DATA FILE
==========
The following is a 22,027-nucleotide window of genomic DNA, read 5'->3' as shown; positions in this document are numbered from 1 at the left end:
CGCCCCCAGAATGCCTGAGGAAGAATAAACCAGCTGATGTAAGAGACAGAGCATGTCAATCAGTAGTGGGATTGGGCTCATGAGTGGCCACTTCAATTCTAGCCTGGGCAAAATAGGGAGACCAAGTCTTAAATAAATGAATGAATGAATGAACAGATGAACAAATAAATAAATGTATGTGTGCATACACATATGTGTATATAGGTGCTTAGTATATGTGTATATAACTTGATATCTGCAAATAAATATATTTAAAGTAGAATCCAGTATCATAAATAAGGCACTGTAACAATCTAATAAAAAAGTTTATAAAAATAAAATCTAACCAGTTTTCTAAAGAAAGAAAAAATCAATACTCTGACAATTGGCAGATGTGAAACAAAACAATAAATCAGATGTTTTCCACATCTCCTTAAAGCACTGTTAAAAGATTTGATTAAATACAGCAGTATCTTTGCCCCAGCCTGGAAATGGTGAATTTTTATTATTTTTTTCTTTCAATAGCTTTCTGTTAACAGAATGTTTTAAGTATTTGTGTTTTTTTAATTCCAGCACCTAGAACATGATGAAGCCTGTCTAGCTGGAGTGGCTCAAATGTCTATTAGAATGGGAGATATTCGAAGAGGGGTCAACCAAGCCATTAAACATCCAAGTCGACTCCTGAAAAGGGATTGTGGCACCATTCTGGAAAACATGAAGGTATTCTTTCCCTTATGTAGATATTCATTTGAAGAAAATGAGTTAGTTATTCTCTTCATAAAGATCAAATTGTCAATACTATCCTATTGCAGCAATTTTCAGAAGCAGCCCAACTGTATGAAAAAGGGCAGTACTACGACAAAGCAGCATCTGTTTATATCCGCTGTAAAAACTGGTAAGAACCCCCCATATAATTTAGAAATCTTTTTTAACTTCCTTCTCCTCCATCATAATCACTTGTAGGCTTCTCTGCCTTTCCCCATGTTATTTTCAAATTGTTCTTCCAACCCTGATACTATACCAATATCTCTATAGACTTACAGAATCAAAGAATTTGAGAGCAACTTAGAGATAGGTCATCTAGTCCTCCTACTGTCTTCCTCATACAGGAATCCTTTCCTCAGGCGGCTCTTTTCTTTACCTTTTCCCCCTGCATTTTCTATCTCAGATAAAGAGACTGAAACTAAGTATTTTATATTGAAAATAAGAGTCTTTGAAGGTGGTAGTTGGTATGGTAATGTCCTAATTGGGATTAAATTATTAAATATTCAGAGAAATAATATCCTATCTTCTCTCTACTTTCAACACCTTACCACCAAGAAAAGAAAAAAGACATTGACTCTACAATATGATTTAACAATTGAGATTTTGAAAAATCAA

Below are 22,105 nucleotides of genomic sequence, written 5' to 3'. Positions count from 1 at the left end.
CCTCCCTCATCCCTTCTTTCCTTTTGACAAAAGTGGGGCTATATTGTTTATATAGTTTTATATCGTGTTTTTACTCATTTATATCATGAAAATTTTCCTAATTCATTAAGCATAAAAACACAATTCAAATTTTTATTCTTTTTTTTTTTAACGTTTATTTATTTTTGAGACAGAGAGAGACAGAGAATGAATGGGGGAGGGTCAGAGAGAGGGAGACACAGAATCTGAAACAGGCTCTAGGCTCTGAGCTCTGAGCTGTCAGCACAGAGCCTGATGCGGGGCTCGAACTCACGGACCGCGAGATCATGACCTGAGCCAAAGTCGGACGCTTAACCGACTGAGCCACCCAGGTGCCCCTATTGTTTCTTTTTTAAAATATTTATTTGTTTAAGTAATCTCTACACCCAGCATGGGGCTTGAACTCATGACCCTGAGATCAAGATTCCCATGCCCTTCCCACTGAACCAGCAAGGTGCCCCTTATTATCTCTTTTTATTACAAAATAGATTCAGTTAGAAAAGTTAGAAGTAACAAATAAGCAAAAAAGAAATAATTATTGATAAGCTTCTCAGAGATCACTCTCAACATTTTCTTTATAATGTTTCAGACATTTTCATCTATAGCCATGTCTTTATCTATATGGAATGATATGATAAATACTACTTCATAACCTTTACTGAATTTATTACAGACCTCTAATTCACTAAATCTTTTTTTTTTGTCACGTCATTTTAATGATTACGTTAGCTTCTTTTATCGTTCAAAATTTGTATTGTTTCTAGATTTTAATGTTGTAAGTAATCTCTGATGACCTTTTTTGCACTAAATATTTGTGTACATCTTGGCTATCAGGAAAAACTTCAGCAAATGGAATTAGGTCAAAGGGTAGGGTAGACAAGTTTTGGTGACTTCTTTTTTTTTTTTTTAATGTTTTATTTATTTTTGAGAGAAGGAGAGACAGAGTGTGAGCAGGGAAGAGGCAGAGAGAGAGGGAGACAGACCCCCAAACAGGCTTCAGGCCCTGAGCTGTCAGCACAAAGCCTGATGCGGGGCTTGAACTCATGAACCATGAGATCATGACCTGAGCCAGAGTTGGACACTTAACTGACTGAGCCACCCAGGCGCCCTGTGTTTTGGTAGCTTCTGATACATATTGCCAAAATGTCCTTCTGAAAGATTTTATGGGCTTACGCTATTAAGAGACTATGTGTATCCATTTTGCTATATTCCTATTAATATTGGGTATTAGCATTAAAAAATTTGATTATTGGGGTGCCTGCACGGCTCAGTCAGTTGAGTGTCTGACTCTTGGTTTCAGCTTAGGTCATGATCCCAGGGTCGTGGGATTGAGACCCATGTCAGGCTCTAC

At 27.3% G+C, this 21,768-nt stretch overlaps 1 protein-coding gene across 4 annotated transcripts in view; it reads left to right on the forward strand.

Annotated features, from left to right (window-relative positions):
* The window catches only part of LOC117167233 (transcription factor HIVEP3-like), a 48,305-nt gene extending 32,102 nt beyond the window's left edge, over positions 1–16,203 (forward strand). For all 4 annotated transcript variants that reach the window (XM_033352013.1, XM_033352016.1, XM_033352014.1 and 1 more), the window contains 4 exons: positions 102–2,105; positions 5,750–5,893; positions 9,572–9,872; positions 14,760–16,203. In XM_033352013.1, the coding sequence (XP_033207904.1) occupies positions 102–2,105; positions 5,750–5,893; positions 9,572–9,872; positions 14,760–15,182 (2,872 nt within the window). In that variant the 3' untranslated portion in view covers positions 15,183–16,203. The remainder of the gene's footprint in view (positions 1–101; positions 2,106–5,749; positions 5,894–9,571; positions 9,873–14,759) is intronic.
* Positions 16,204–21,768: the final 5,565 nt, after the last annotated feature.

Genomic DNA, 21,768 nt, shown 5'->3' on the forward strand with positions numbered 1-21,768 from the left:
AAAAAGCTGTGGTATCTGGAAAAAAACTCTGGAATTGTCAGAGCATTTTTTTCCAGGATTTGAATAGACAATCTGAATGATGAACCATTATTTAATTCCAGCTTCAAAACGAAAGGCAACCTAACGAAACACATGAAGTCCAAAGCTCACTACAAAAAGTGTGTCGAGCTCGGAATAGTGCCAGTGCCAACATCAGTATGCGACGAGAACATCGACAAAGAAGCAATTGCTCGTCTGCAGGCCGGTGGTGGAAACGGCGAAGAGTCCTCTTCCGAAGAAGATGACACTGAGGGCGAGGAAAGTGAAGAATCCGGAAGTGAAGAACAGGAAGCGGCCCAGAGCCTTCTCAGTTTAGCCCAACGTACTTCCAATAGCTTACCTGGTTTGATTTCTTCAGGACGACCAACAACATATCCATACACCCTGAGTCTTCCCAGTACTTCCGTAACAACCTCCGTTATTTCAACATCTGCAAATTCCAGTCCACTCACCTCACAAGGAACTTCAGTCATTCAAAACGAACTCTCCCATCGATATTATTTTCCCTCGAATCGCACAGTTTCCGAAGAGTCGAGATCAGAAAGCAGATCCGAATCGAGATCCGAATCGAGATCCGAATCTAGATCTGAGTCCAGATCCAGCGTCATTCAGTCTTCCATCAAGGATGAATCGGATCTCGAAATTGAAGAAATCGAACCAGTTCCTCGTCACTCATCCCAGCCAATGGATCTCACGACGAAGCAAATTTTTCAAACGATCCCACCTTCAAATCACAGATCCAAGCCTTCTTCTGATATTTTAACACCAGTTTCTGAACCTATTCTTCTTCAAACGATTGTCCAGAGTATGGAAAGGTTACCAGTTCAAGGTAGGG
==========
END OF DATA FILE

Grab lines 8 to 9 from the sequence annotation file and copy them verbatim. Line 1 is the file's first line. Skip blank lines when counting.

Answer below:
* Positions 16,204–21,768: the final 5,565 nt, after the last annotated feature.

Genomic DNA, 21,768 nt, shown 5'->3' on the forward strand with positions numbered 1-21,768 from the left: